The Architecture/ Tomas Maier Wants To Save Japan’s Modernist Gems

While Japan’s traditional architecture is widely regarded as a national treasure, much of the country’s significant post-war architecture is at risk of being demolished or changed beyond recognition. Many significant examples of Modernist buildings have already been destroyed due to economic forces and earthquake resistance issues. “As a longtime admirer of Japanese Modernism, I am deeply saddened that these great buildings might soon disappear” said the company’s creative director, Tomas Maier, in a statement. “We hope that Bottega Veneta can help promote awareness of this issue, as we believe that great design is timeless. Japan’s modernist architecture bridges the gap between the country’s traditional buildings and contemporary architecture, giving Tokyo its unique aesthetic character,” he added.

An architecture enthusiast himself, Tomas Maier is a passionate supporter whose commitment lies in raising awareness for, and encouraging the honoring of, these icons. Now, with the ramping up of preparations for the 2020 Olympics, several of the country’s most important Modernist gems such as the acclaimed Hotel Okura (scheduled to undergo renovation in 2015) are in peril. Without further consideration taken for these cultural landmarks, the beauty and the mastery they reflect will be forever lost, and unable to share with generations to come and Bottega Veneta’s creative force is on a mission to save Japan’s modernist architectural gems. Tomas Maier visited Japan in October 2014 to witness the mastery and magic of these endangered treasures.

Hotel Okura Tokyo, 1962

With its lobby considered one of the greatest designs of Japanese Modernism, this hotel carries a distinct Japanese aesthetic that is appreciated worldwide. A committee comprised of specialists gathered to come up with the best of architectural and interior design at that time, and the lobby designed by Yoshiro Taniguchi is a collective of the finest Japanese craftsmanship of the period.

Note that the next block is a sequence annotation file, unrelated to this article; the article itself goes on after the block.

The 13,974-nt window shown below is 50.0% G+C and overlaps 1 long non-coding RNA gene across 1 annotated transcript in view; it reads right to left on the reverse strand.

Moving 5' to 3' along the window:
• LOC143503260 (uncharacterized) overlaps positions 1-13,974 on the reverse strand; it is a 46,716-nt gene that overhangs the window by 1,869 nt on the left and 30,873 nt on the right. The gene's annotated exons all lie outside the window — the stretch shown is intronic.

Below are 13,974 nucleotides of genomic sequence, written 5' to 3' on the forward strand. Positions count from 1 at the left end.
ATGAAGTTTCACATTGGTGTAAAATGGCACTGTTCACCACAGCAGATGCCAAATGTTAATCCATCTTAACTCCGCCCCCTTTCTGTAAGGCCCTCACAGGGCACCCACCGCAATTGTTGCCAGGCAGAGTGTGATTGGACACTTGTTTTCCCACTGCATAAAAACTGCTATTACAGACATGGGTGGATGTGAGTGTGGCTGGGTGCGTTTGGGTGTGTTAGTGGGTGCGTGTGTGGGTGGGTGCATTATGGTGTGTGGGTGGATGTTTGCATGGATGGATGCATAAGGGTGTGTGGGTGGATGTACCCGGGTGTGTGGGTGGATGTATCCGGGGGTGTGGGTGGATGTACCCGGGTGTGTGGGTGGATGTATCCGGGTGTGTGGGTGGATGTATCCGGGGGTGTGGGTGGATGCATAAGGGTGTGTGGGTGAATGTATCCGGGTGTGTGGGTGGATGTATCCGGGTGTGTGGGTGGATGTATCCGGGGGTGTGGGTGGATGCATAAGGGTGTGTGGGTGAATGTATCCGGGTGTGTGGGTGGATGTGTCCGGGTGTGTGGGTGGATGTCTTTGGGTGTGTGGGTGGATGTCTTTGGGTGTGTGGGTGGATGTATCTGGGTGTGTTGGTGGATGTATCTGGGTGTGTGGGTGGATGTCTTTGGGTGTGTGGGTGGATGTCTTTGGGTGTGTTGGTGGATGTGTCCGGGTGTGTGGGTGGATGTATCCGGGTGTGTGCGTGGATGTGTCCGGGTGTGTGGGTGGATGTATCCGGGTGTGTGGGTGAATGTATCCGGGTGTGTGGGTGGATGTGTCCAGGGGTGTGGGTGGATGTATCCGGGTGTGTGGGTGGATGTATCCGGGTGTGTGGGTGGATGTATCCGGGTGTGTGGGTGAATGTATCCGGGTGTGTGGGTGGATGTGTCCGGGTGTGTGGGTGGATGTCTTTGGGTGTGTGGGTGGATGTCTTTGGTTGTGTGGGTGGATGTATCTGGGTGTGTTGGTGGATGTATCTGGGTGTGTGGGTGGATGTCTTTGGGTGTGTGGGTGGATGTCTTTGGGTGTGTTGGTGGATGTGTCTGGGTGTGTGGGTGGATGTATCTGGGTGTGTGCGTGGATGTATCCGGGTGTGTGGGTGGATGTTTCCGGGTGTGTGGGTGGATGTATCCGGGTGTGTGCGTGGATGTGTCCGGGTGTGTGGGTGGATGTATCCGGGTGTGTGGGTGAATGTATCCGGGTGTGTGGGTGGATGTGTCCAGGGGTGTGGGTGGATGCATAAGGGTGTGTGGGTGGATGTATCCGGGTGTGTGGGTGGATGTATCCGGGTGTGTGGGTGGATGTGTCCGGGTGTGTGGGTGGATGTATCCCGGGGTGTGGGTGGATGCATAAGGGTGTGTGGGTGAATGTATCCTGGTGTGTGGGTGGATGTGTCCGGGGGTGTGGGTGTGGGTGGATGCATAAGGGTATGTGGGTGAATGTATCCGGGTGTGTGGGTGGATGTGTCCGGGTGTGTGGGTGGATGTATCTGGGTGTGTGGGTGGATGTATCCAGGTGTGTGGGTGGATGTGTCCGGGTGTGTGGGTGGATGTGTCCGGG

Kunio Maekawa Office, 1954

Kunio Maekawa, who once worked under Le Corbusier, designed his office in a simple, clean layout, and shared the office with one of the most famours product designers in the world, Sori Yanagi and an architectural photographer.

Nissay Theater, 1963

One of the most acknowledged works of architect Togo Murano, the unique ceiling is built with pearl oysters and the organic design is carefully thought out to have the best sound effect within the theater.

St.Mary’s Cathedral, 1964

Along with the Yoyogi National Stadium built around the same time, this cathedral represents an architectural feat that brought worldwide recognition to Kenzo Tange and the Japanese Architecture world. When looked upon from the above, the architecture looks like a cross.

Yoyogi National Stadium, 1964

Built as one of the facilities for the Tokyo Olympics in 1964, Tange’s innovative structural design creates dramatic sweeping curves that appear to effortlessly drape from two large, central supporting cables which was at that time the most innovative technology yet.

Kagawa Prefectural Gymnasium, 1964

Built around the same time as the Yoyogi National Stadium, this unusual building has the dynamic shape of a ship and a curving roof with a suspended structure. Since 2007, it has been prohibited to enter the arena portion due to earthquake resistance issues. No agreement has been reached so far to make Tange’s building earthquake-resistant, and it has been closed since September 2014.

Kagawa Prefectural Government Office, 1958

One of Tange’s representative works, this building has a strong impact as a model for postwar government architecture. It features a lobby with columns that are situated so as to naturally lead visitors from the road to the site. The mural on the first floor lobby is by Kagawa Prefecture native artist, Genichiro Inokuma, and the furnishings and objets by Isamu Kenmochi are the originals.

“As part of the cultural heritage of the future, it would be a great loss for the next generation to be unable to embrace the beauty of these icons for themselves,” he warned. Check Tomas Maier’s “Save Japan’s Modern Architecture” video below and join his amazing social media campaign #MyMomentAtOkura here

All images by Tetsuya Ito via Bottega Veneta